Adventure quickly spawned the “interactive fiction” software industry. Infocom published text-based Zork. Graphical games (with medium resolution color graphics) came out from Sierra Online, Adventure International, Ultima, and others. Most of today’s modern story and puzzle based computer games can trace their roots back to the original Adventure.
Playing the game
The object of the game is to collect points. Each time you find a new object and pick it up or solve a problem you earn points. Dying while playing the game is very bad for your score. The classic version has a perfect score of 350 points. There have been extended versions with up to 1000 points. The different versions vary in quality and it’s confusing since no version has everything and there is no “definitive” version. The original 350 point and 550 point versions are arguably the most popular.
The structure of the rooms and how they connect with each other is consistent, but you will randomly encounter characters, like dwarves and a pirate (which makes sense since they are wandering through the cave just as you are).
Many of the classic phrases from Adventure, like the secret password XYZZY and plover egg, have entered the geek vocabulary, even if folks don’t recognize their origins. During one of the Mars Pathfinder press conferences in 1997 engineer Jennifer Harris described the confusion the engineers had figuring out why Pathfinder wouldn’t respond to commands as, “You are in a maze of twisty little passages, all alike.”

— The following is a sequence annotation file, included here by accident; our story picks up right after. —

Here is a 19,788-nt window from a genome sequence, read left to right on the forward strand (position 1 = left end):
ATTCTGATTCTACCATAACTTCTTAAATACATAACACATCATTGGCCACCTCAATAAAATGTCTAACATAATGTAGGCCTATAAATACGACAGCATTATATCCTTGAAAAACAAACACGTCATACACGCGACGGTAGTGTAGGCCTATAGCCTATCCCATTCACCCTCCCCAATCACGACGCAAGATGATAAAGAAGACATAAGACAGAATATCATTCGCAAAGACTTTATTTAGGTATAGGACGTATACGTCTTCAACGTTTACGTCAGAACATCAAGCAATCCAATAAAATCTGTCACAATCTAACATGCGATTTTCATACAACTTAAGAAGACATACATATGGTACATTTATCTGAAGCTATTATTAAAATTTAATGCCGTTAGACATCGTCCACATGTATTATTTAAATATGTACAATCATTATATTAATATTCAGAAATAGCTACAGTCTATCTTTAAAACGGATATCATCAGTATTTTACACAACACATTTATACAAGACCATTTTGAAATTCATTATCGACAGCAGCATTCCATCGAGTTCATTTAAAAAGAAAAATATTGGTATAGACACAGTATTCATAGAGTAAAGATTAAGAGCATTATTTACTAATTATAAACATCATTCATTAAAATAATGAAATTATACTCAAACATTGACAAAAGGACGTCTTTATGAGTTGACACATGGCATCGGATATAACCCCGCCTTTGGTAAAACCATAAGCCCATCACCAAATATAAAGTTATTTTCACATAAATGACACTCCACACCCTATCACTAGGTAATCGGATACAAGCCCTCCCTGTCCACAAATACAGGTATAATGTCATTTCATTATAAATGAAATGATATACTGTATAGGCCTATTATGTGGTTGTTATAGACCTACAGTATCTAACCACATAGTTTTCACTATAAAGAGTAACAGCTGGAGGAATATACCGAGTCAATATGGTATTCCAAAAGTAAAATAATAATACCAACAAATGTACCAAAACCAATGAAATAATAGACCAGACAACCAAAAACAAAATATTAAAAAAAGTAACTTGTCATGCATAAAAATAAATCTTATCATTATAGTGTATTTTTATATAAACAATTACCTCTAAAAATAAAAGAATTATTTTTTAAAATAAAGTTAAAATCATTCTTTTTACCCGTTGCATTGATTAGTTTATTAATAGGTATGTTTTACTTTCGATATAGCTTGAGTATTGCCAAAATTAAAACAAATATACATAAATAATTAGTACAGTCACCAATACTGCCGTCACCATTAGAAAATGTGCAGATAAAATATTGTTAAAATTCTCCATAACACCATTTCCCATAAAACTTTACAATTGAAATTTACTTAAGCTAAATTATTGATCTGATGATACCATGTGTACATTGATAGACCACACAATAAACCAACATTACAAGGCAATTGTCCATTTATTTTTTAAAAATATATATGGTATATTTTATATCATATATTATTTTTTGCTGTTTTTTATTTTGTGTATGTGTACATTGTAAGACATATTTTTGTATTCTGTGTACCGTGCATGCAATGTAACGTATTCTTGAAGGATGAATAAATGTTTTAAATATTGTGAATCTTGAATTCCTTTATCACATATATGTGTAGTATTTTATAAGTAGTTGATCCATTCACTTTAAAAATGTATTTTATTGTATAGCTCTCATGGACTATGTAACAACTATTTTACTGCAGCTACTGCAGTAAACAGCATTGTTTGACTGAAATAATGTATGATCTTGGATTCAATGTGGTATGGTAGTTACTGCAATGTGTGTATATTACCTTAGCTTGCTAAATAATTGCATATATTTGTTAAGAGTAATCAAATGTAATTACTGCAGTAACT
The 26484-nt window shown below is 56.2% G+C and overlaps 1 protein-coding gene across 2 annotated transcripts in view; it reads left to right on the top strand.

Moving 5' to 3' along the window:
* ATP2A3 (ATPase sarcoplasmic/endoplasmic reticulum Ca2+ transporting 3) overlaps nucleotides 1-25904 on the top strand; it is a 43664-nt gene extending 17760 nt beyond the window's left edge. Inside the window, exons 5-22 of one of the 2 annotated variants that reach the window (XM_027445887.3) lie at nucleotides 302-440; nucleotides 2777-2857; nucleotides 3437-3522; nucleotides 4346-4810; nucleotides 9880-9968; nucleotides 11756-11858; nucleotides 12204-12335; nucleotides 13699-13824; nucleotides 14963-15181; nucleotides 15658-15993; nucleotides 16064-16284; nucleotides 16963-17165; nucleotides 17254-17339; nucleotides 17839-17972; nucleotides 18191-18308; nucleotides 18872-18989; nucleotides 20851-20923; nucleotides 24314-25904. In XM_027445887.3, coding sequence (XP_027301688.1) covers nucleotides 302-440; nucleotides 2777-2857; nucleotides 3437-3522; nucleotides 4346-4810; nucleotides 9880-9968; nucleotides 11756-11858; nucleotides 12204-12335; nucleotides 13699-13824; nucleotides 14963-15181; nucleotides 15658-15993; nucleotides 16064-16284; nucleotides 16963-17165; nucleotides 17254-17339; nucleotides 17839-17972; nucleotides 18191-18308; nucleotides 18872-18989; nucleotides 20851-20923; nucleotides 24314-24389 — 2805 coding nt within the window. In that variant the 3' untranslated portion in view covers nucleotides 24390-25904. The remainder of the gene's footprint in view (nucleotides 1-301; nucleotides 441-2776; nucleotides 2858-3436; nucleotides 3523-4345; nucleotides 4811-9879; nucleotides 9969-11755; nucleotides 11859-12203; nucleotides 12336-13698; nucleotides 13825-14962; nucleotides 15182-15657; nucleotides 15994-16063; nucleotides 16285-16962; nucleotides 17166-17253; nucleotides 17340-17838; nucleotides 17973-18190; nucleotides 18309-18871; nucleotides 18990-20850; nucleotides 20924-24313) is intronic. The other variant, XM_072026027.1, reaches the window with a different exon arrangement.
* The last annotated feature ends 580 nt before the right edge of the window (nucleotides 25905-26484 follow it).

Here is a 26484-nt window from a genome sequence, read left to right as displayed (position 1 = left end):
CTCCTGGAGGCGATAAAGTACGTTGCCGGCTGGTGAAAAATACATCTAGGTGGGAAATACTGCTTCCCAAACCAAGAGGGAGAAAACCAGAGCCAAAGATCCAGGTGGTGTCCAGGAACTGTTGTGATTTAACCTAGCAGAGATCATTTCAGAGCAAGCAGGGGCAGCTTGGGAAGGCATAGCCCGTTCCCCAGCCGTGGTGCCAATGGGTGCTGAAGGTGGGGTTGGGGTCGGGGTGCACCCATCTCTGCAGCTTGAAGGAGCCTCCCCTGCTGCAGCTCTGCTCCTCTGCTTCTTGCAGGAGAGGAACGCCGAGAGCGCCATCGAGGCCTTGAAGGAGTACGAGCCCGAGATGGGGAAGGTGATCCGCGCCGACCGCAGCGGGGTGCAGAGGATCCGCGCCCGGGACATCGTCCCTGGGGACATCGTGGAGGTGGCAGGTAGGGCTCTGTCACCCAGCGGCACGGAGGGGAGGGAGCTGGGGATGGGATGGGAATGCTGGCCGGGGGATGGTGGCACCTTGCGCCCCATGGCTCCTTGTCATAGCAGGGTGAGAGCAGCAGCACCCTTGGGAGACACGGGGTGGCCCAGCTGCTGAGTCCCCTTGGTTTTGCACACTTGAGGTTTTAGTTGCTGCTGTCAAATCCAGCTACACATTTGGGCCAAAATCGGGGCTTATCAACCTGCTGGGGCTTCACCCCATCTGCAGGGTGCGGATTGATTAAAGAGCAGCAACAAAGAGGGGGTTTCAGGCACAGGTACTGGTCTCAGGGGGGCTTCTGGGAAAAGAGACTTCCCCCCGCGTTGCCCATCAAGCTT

The only real change in how the game looks in modern versions is upper and lowercase text. There have been attempts to add graphics to the original game, but that’s a bit like making an illustrated version of a classic novel – pretty to look at, but your own imagination is far more exciting and detailed.
Folks who experience Adventure for the first time often consider it rather crude, with its limited vocabulary and text-only interface. They are missing the point – this isn’t a 21st century game, it’s the original 1970s disco-era classic in its original form. It’s still fun for modern users because it’s a challenging mind puzzle – not just a shoot-em-up game.
There is an excellent scholarly study with corrections for many of the myths about Adventure. It includes photos of the actual locations in Mammoth Cave which inspired the rooms in the game.
Adventure has stood the test of time. There are free versions for every platform, including iPhone and Android. I got a great kick out of playing Adventure (I still can’t get used to the name “Colossal Cave”) on my Android, using the speech-to-text function so I could speak my commands.
Author Philip Chien is the proud owner of one of the original Apple II computers built in Steve Wozniak's garage (serial number 1041). He has been writing about geek topics professionally since 1982. He can be reached through his website - http://www.neatinformation.com.
- Published 02/13/13